"This study is significant because it gives us an animal model of the disorder and opens up new areas of study."
It's in the genes: Study opens door to new treatment of the blues
by Jill Elish
A Florida State University scientist used a gene transfer technique to block the expression of a gene associated with clinical depression in a new study of mice that could lead to better treatment of human beings with this condition.
Carlos A. Bolaños
Carlos Bolaños, an assistant professor of psychology and neuroscience, was among a team of researchers that identified the role of a gene called Brain Derived Neurotrophic Factor (BDNF) in the development of social aversion. Mice treated with a transfer technique to block expression of the BDNF gene in a small area of the mid-brain did not develop the aversion despite repeated encounters with aggressive rodents. The study will be published in the Feb. 10 issue of the journal Science.
"It's very exciting because we are slowly but surely identifying mechanisms in the brain underlying psychiatric disorders that have a social withdrawal component, such as social phobia, depression and post-traumatic stress disorder, and that will allow us to find better ways to treat these disorders," Bolaños said. "This study is significant because it gives us an animal model of the disorder and opens up new areas of study."
In the experiment, the researchers subjected mice to daily bouts of social threats and subordination by aggressive rodents and continuous sensory contact with the aggressors for 10 days. Afterward, the defeated mice avoided any social contact by spending most of their time in the corner of their cages opposite other mice, including those that had not been aggressive toward them.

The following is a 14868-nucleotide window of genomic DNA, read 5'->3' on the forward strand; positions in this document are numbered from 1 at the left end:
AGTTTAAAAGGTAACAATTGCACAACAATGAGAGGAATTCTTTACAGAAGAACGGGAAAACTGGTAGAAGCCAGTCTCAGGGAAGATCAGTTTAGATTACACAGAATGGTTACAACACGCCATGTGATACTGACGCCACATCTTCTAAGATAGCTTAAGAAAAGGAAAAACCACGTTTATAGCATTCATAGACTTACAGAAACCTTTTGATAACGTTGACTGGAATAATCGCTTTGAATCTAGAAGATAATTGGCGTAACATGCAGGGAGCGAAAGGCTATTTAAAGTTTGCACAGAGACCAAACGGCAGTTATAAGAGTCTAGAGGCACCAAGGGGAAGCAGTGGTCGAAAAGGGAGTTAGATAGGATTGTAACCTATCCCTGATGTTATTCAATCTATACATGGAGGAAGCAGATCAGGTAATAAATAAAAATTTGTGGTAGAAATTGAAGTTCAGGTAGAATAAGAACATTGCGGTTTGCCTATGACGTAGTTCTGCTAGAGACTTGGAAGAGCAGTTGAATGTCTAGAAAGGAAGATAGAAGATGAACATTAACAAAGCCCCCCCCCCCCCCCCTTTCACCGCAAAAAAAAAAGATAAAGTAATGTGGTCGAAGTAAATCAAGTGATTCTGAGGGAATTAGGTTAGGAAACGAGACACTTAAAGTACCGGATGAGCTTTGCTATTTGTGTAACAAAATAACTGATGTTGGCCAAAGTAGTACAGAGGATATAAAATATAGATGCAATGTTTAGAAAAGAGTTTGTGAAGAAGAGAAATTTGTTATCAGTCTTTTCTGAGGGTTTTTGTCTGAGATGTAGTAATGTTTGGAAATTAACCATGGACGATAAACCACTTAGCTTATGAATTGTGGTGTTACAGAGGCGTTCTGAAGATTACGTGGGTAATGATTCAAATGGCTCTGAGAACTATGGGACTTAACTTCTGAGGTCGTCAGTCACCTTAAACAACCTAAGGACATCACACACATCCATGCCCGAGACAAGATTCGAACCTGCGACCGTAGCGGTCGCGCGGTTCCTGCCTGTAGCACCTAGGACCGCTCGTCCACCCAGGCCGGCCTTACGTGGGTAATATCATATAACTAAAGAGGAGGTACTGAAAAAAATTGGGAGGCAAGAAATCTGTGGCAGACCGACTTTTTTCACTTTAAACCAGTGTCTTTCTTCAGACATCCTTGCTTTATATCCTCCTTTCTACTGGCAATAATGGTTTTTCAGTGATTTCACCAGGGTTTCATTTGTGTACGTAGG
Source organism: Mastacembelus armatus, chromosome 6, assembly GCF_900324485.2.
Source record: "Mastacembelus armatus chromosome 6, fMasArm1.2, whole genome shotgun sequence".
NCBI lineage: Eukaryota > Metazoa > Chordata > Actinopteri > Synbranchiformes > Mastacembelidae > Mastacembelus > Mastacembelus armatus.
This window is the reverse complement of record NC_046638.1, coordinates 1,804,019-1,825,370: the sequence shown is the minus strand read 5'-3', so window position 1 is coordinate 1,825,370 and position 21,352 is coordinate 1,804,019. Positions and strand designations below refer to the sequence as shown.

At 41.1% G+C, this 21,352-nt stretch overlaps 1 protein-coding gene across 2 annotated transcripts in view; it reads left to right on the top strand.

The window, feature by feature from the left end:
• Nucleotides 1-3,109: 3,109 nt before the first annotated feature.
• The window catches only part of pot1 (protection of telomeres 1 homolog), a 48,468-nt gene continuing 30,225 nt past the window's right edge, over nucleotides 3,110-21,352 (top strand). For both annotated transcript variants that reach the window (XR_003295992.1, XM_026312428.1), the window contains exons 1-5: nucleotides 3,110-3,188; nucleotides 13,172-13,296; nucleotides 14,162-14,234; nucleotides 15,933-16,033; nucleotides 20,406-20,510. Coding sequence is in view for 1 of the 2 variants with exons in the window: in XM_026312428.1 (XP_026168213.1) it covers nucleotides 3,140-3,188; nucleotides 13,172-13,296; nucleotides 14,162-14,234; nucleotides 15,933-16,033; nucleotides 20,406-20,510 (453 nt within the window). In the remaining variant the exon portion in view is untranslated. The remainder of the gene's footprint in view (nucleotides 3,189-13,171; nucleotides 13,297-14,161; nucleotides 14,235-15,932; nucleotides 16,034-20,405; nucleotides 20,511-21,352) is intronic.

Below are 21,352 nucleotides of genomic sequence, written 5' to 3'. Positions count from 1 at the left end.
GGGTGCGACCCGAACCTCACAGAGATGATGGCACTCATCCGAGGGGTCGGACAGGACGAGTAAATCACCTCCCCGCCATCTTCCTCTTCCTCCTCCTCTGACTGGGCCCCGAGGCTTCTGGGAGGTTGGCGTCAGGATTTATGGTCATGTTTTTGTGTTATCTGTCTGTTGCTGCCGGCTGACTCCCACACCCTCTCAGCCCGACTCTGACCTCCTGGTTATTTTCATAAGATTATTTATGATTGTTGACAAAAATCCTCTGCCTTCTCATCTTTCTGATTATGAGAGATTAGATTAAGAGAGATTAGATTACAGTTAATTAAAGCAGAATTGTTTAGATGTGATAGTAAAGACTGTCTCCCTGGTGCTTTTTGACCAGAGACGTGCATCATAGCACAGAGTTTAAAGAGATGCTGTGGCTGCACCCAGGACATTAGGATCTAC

The defeated mice also displayed little interest in sexual interaction and showed decreased preference for palatable sugary drinks over plain water. A month later, the rodents' interest in sex and sweets had returned, but the social avoidance remained.
The researchers found that long-term use of antidepressants, such as fluoxetine (Prozac) and imipramine (Trofanil), were successful in reversing the social withdrawal in these mice. But the successful use of the gene therapy approach to block the expression of the BDNF gene in a highly localized area of the brain suggests the potential for the development of new drug therapies with fewer side effects.
"We have made great progress in our understanding of how antidepressants work, but despite years of research, our knowledge of the changes that these drugs induce in the brain is rudimentary," Bolaños said. "Though available treatments for depression are generally safe and effective, they are still not ideal. It takes long-term treatment before seeing clinical benefit, and potential side effects are a serious problem. The findings of this study provide exciting new leads and point to potential strategies, such as developing drugs capable of targeting specific proteins in restricted brain areas."